Loss/Capture in Conversation: Vivian G. Harsh’s Life and Legacy
with Dr. Melanie Chambliss and Tracy Drake
(Release: Nov 1)
Volume 1: The State of Black Cultural Archives.
Edited by Steven D. Booth and Stacie Williams
Letter from the Editors
The Loss/Capture project was born out of a eulogy.
As archivists, when the news was released that the Johnson Publishing Company was selling its famed photo archive as part of its bankruptcy filing in 2019, we grieved. In many ways, the Johnson Publishing Company photo collection offered a corrective to mainstream media representations of Black people as nothing more than the sum of their individual and collective trauma and tragedy. While we were sad about the decentralization of the collection from its original building designed by architect John Moutoussamy, we also wanted to celebrate both the legacy of Black cultural heritage and history and the liberatory possibilities of what can come next if we are intentional, equitable, and inclusive in our planning and preservation actions.
2020 has brought the concepts of loss and capture into stark relief across space and time. The COVID-19 pandemic and its socioeconomic ramifications, uprisings for racial justice, and a frankly disturbing and violent presidential election season have taken so much away from all of us. It is a time in which American monuments to human traffickers are coming down by hand or by nature, but the executive branch is banning its staff and grant awardees from discussing critical race theory. In our daily lives, we look for ways to care for our loved ones safely through masks and social distancing, while using our now-ubiquitous virtual reality to share our work and values with peers and enthusiasts, and across Chicago and beyond.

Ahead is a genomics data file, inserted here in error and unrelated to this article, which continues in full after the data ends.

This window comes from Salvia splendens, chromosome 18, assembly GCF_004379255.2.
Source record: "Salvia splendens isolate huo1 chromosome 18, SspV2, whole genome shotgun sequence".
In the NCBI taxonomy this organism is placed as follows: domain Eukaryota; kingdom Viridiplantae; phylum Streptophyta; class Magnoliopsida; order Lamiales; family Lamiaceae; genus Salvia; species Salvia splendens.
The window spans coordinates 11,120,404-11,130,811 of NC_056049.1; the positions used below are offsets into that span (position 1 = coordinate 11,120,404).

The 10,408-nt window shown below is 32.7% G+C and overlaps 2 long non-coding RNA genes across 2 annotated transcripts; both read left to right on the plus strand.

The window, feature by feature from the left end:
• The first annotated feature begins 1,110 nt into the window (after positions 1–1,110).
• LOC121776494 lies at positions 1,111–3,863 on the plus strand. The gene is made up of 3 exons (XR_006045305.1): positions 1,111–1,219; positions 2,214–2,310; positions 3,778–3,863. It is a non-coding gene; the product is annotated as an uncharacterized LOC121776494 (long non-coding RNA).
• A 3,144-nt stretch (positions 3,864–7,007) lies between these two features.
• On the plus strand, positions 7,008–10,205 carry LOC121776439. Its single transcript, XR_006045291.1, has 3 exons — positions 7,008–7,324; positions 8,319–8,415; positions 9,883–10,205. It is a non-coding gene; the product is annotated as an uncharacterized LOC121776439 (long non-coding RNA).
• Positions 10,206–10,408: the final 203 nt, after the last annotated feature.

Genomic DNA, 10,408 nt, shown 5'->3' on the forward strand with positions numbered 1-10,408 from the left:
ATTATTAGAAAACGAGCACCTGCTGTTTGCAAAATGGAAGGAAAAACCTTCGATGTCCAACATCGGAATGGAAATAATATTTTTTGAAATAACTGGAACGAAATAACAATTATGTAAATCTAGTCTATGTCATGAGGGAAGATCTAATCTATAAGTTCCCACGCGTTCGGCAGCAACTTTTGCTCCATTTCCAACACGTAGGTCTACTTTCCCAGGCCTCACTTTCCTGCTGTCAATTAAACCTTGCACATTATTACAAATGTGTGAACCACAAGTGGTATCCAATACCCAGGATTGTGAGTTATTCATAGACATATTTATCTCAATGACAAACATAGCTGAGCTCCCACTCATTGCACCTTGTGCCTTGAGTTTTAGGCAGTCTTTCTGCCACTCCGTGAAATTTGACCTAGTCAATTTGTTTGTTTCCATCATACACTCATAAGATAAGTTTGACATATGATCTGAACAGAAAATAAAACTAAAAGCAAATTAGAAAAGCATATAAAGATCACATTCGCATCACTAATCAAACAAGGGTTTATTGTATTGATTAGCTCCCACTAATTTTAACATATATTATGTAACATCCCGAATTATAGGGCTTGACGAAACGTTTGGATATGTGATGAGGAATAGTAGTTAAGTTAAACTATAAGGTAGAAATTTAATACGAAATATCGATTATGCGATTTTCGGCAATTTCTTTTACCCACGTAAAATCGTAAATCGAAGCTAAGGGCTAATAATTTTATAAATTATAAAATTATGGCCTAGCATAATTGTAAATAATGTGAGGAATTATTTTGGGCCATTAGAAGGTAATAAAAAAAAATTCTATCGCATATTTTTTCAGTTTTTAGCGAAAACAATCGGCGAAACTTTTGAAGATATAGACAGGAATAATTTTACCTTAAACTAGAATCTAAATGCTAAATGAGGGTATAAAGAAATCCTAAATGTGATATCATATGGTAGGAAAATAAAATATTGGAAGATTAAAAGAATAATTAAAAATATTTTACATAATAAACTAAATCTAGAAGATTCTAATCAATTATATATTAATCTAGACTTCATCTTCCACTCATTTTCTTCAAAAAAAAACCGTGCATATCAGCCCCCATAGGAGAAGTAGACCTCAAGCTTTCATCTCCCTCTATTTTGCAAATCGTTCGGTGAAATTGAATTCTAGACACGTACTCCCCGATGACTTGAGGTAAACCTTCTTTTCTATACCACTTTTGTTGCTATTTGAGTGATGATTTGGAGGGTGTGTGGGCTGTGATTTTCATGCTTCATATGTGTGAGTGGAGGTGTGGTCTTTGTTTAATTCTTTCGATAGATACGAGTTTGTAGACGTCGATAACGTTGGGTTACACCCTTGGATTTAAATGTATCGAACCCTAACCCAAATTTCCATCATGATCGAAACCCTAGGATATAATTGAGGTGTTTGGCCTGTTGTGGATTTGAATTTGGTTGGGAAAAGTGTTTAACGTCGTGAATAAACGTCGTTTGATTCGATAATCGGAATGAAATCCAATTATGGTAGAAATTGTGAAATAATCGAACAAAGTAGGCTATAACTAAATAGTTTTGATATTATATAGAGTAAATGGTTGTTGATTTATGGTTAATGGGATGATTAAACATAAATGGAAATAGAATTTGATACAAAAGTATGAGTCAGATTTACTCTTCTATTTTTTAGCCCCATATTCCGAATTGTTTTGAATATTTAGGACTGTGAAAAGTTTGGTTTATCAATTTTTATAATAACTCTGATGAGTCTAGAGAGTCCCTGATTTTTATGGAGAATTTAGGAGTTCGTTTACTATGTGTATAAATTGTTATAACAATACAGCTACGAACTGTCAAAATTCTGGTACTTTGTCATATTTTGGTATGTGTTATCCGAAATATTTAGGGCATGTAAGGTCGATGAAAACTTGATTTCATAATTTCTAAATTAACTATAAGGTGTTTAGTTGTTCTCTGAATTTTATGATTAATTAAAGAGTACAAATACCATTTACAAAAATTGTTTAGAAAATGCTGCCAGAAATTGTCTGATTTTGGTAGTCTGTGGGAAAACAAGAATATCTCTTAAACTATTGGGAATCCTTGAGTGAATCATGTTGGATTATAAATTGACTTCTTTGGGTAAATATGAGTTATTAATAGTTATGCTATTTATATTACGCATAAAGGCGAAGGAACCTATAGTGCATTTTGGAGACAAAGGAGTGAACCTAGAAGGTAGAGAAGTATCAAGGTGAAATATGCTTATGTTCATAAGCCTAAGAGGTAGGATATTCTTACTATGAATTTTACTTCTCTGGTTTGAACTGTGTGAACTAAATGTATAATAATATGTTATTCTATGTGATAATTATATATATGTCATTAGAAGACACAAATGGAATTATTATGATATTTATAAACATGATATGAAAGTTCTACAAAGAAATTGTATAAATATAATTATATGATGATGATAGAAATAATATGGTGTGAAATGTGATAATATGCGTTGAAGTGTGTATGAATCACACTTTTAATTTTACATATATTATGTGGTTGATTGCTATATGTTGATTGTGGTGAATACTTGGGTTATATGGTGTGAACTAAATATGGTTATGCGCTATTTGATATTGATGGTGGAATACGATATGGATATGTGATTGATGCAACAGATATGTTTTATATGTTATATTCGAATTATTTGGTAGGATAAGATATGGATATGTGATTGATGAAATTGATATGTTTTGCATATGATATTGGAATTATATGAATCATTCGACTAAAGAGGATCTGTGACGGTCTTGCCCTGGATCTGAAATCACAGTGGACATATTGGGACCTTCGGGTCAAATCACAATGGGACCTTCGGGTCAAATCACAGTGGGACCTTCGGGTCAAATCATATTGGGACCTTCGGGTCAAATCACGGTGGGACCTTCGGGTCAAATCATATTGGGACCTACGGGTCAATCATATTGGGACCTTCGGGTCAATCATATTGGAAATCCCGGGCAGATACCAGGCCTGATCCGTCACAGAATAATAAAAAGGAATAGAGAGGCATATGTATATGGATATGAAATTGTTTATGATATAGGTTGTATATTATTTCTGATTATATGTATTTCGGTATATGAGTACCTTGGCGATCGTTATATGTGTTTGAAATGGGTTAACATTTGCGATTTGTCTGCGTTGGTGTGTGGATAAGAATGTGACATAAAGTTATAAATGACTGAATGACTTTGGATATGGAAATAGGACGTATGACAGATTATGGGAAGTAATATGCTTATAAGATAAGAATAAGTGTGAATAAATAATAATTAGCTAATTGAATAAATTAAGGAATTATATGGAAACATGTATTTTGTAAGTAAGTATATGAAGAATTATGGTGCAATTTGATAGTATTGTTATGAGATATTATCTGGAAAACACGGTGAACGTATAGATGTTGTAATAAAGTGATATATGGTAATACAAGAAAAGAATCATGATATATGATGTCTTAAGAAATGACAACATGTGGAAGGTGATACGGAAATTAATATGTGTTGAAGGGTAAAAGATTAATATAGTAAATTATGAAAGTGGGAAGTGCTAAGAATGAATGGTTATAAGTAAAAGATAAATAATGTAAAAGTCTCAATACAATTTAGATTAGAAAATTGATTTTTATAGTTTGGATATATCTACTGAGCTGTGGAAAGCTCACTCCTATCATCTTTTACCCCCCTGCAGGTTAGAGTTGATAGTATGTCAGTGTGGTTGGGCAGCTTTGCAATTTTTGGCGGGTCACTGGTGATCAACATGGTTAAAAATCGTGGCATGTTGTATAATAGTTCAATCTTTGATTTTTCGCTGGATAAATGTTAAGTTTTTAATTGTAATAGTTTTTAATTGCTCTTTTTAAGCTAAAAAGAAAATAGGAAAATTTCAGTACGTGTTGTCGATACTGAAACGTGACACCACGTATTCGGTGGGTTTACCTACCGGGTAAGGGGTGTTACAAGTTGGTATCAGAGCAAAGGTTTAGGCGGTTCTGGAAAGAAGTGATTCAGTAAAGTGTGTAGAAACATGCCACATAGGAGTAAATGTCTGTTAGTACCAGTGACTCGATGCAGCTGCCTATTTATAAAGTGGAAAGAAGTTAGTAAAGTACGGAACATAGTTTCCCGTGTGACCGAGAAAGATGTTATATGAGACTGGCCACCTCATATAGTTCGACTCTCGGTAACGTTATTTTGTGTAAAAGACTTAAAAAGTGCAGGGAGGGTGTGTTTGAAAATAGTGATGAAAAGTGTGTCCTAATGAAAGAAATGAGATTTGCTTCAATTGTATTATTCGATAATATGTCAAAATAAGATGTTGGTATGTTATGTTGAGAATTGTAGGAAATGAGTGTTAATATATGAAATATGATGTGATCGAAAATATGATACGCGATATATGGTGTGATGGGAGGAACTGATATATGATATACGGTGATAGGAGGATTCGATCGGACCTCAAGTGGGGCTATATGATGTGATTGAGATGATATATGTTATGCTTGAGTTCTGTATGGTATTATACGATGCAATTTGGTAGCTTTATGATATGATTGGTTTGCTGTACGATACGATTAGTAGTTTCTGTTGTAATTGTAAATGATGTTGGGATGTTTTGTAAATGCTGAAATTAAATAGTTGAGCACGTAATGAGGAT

At this dissonant crossroads, Loss/Capture aims to explore the rich and complex cultural experiences, contributions, and challenges of Black life across time and temporality. Together, our contributors share a holistic understanding of how our history is captured—through music, memory, manuscripts, murals, and movements—with a dynamic vision to grow, preserve, and share ideas about Black liberation, love, and art with subsequent generations.
This labor of love would not have been possible without the help, guidance, coordination and resource assistance from Sixty Inches From Center, especially Tempestt Hazel and Noor Shawaf. We also want to thank our fantastic contributors: Ireashia Bennett, Steven D. Booth, Kiki Lechuga-Dupont, Steven Fullwood, Erin Glasco, Tempestt Hazel, Christina Shutt, Ryan Edmund Thiel, and Arlene Turner-Crawford. We present this collective work on behalf of the ancestors, who left us a trail to follow on the path to liberation. Black Lives Matter, forever and always.
Stacie Williams & Steven D. Booth